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Proposed Rules Could Restrict Social Security Disability Appeals

Posted on Mar 28, 2014

Congress has put tremendous pressure on the Social Security Administration (SSA) to tighten its rules. Now, as a response to some of this pressure, the SSA has proposed a new rule that would require people applying for Social Security disability benefits to submit all medical information relevant to their claim.

The law came after reports exposed some applicants and people going through the Social Security disability appeal process failed to turn over certain critical information. According to the SSA, reports showed that there were allegations of people withholding information that could be detrimental to their case. The SSA admitted that this finding is correct and that many people do not submit all the necessary evidence in their applications.

Under the new proposed rules, the SSA would require people to submit all evidence, regardless of whether the evidence would be favorable or unfavorable to a claim.

The new rule would place the legal burden on the applicant, not the Social Security disability lawyer assisting with the application or appeal. The reason is the SSA wanted to avoid any challenges brought on by attorney-client privilege.

When an applicant goes through the denial process, they often end up at a hearing in front of a Social Security judge. This hearing has a lot of factors that must be taken into consideration. One requirement is that the judge has the medical evidence necessary to decide the case. Because the judges are under tremendous pressure to make fast judgments on a case, they usually do not seek additional information than what is initially provided. In some cases, this means that they make judgments without seeing the full details behind a person’s disability.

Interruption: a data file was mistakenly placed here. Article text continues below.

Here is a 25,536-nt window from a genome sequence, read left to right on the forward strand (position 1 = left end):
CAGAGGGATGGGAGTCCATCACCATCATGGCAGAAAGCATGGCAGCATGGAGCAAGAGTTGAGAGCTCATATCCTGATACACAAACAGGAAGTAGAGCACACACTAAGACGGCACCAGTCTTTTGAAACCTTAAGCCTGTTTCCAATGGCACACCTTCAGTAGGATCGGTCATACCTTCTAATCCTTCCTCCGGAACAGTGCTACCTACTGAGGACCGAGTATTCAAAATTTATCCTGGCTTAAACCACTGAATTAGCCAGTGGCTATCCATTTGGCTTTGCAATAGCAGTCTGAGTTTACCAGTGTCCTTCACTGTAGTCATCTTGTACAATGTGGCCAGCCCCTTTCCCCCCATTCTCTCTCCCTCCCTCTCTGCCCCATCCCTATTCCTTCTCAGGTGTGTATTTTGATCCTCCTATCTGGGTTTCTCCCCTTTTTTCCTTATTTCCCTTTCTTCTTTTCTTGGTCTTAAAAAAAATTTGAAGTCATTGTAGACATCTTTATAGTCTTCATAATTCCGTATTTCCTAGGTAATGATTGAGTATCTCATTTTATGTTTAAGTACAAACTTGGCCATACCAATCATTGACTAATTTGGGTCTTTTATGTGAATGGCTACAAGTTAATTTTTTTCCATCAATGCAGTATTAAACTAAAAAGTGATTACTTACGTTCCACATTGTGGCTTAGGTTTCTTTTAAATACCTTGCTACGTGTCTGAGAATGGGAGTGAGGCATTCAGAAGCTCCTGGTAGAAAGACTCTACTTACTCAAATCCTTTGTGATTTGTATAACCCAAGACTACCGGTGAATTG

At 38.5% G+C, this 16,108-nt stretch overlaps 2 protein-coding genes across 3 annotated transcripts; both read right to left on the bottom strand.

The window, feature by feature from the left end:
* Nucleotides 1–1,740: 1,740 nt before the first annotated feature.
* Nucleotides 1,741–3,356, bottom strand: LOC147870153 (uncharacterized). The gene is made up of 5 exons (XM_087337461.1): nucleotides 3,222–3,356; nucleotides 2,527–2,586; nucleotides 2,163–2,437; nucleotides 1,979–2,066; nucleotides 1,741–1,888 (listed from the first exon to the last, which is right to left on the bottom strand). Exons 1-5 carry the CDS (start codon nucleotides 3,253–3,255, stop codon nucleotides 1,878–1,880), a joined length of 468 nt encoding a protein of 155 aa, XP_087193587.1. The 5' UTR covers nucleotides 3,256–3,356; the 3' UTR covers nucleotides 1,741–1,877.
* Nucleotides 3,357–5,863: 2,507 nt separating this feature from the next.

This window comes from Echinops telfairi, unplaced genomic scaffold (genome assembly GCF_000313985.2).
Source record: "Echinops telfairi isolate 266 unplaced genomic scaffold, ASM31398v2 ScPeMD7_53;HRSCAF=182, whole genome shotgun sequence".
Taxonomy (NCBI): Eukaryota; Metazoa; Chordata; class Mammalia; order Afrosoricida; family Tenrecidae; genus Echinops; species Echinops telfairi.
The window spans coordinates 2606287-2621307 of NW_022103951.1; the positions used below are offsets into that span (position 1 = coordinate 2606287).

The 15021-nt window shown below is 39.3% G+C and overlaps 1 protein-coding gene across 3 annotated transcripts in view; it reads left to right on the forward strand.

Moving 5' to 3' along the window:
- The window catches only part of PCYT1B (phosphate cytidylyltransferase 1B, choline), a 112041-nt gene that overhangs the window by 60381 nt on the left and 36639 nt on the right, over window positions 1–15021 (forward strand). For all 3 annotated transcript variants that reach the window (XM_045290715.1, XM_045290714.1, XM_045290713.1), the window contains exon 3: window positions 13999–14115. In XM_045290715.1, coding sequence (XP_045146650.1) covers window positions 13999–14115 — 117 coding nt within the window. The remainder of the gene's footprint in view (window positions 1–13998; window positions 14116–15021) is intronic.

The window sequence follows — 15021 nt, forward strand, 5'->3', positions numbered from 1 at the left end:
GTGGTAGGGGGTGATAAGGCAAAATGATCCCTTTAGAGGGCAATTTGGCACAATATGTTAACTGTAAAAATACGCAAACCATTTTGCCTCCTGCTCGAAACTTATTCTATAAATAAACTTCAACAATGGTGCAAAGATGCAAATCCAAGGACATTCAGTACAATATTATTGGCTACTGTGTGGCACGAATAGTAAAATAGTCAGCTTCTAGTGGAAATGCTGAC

Some people within the legal community disagree with the federal law requiring that all medical evidence be handed to the judge. The reason is that it can hamper the ethical obligations that Massachusetts Social Security disability lawyers (and lawyers around the country) have for giving their clients help with their cases.

The proposal is still being negotiated, and the SSA has requested feedback. The changes could be made in the coming months.

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John L. Keefe
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Founding Attorney of Keefe Disability Law